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Thread: Subsidies for imports?

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    Diamond Member Blurock's Avatar
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    Subsidies for imports?

    Does an importer of cheap solar water heater devices have an unfair advantage over local manufacturers as they both receive the same subsidy from ESKOM?

    This is an extract from an article by Brindaveni Naidoo that appeared in Engineering News on 11/11/11:

    "Regulatory constraints, costs and cheap imports are putting strain on local solar water heater (SWH) manufacturers in South Africa, the Sustainable Energy Society of Southern Africa (Sessa) ambassador Irvan Damon said on Friday.

    Local SWH manufacturers say they struggle to survive under the Eskom rebate programme, and that it has attracted new entrants to the market, mainly importers, without stimulating demand in the same way.
    The difficult operating environment has already led to the closure of the SWH manufacturing facility of Western Cape-based Solardome South Africa. The company was established in 1969, and will now retrench 21 employees.

    Solardome MD Tertius Lindenberg said imported products had flooded the market, and believed not enough was being done to protect local manufacturers and ensure a competitive local industry. He said the demand for SWH in South Africa did not justify the costs absorbed by manufacturers. Another Western Cape-based manufacturer, SolarMax, MD Jacques van Dyk also warned that his business would have to close its manufacturing facility next year, if conditions did not improve.

    A manufacturer can pay between R70 000 and R100 000 to have a system (solar water heater and the geyser) tested by the South African Bureau of Standards to qualify for the current Eskom rebate programme.
    Should any components to a system change, the entire system had to be tested and not just the added component/s, Lindenberg lamented. This also restricted businesses from diversifying their product portfolios, as companies did not have the money to pay for any configurations to products, Van Dyk added.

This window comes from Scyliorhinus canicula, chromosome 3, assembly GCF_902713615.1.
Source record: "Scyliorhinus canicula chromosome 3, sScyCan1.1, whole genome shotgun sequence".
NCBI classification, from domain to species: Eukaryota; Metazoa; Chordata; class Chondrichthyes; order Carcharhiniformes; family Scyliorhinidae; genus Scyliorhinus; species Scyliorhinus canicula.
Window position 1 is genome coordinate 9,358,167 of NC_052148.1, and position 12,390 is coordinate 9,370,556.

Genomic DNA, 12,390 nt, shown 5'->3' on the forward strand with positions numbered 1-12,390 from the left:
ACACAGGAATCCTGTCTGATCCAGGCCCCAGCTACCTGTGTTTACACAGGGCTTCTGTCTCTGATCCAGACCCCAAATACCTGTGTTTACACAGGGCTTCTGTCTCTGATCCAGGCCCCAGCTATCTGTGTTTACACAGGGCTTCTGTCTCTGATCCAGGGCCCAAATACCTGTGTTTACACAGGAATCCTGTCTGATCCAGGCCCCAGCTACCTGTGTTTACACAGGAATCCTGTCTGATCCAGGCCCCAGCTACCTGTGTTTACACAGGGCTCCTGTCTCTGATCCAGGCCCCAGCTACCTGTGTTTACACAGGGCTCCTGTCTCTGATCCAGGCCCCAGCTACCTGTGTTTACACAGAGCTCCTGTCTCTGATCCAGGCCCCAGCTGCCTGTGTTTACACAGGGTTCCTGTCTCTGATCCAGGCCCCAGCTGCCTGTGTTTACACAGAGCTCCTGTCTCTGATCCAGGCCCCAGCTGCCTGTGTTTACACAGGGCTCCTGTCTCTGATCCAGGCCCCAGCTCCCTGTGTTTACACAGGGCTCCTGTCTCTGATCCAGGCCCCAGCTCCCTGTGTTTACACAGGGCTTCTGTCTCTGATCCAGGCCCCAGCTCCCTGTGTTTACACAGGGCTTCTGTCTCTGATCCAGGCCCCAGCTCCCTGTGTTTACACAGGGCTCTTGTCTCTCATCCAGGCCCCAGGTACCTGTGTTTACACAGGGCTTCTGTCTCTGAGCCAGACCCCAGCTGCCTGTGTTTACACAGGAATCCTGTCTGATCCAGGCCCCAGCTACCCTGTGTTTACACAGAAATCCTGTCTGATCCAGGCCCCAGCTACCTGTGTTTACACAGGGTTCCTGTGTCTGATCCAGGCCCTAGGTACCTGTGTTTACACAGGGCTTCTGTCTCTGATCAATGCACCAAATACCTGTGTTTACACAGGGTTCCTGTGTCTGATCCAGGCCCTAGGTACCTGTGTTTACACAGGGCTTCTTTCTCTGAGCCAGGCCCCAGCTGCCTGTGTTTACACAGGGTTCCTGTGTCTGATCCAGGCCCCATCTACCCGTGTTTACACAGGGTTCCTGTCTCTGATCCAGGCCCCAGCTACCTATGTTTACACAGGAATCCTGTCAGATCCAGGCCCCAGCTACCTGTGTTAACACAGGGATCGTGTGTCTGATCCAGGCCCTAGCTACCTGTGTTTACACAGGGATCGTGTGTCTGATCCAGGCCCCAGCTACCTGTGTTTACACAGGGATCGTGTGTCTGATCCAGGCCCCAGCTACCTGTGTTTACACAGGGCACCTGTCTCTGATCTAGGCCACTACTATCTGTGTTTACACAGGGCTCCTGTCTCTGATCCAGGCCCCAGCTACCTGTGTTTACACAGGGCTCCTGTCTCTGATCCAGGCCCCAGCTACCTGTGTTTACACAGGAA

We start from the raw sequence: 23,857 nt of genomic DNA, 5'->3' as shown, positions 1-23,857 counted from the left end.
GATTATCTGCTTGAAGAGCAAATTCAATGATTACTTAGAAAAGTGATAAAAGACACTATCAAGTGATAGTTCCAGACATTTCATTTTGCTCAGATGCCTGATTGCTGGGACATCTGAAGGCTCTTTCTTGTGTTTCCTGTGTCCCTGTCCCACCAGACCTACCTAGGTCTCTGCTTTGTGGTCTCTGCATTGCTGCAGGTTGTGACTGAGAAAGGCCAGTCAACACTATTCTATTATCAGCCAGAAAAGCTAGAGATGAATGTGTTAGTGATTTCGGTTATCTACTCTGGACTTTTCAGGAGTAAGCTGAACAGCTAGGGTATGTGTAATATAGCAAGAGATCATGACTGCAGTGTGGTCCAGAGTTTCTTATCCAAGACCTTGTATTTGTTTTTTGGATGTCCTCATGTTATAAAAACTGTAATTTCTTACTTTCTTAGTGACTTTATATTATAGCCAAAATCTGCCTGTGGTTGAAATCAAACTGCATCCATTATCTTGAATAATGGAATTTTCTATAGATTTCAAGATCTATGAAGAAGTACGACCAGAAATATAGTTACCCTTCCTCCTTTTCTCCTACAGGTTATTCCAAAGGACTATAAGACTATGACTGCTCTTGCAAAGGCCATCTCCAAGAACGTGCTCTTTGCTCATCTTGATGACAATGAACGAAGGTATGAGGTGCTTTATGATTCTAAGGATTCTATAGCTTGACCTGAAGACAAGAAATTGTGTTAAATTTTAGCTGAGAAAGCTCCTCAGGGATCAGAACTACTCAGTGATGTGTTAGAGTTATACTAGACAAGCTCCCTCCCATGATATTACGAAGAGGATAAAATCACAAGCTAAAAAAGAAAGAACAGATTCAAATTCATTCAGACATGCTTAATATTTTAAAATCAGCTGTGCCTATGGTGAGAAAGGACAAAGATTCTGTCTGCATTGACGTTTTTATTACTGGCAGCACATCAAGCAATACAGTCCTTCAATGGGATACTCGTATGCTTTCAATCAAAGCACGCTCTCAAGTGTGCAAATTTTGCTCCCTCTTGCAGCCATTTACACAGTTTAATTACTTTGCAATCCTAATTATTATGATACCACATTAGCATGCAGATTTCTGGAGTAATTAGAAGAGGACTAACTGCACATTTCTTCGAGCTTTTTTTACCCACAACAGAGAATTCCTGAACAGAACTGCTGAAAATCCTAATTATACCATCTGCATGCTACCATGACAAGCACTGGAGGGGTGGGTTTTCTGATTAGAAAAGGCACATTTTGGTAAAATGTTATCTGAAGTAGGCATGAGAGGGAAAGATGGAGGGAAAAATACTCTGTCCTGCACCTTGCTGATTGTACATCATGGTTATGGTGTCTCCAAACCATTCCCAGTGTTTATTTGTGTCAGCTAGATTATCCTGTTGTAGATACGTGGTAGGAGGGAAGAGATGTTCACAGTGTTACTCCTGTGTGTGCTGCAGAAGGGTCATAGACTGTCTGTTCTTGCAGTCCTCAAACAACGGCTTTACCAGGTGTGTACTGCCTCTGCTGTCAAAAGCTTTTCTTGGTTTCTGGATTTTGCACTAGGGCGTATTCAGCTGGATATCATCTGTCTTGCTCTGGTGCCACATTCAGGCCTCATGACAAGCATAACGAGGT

Damon said smaller SWH companies that purely established their businesses’ bottom line on the premise of the Eskom rebate system would find it difficult to survive. Demand remained low and the market could only absorb 50 low-pressure SWH a month, he said, adding that large SWH companies with the capacity to produce up to 10 000 units a month, were now only producing one-tenth of this amount.

    Manufacturers are advocating for the Eskom rebate to be offered only to local manufacturers’ products and not for imported products.

    What is your view? Should importers, who do not provide local jobs, enjoy the same subsidies?
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    Diamond Member AndyD's Avatar
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    They make it sound like the playing field isn't level but foreign imports are already penalised by import duty whereas local suppliers aren't.

    I would also be interested to know what percentage of a local product is actually imported parts before commenting on the question. IE are the local manufacturers actually manufacturing or are they just assembling.

    Finally a machine isn't just a box of components, how it performs is down to the relationship and interactions between these components during its operation. If you change a single component on a machine it can have far reaching effects on its ability to perform and its safety for the user. I agree that any modifications to the original spec would require a complete SABS retest of the full system, not just of the modified component.
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    Diamond Member Justloadit's Avatar
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    What bothers me more is where does the import duty got to?
    As with any tax, it lands up in the government coffers and gets wasted somewhere, doing absolutely nothing to improve the industry it is supposed to protect.

    Now, using the import duty of the specific field in question, taking the fund and placing it into a slush fund, open for manufacturers to loan against at no interest to improve their facilities in order to compete, or even subsidize, would be a far better use of the import duty. But as with any governmental fund, it will be abused!.
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    Dave A (15-Nov-11)

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    Diamond Member Blurock's Avatar
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    Good ideas guys. I agree that any SABS or in this case NRCS certified product has to be resubmitted for testing if you change any components. That is why manufacturers must do their R&D before submitting to the SABS.

    There are certain products that can not be economically manufactured in South Africa. In that case it is not such a bad idea to have it assembled locally. Just don't try to put the "made in South Africa" mark on it. The textile companies went down the drain because of this. Local retailers were announcing that they are buying local, but sent their buyers with the supplier to procure products in China.
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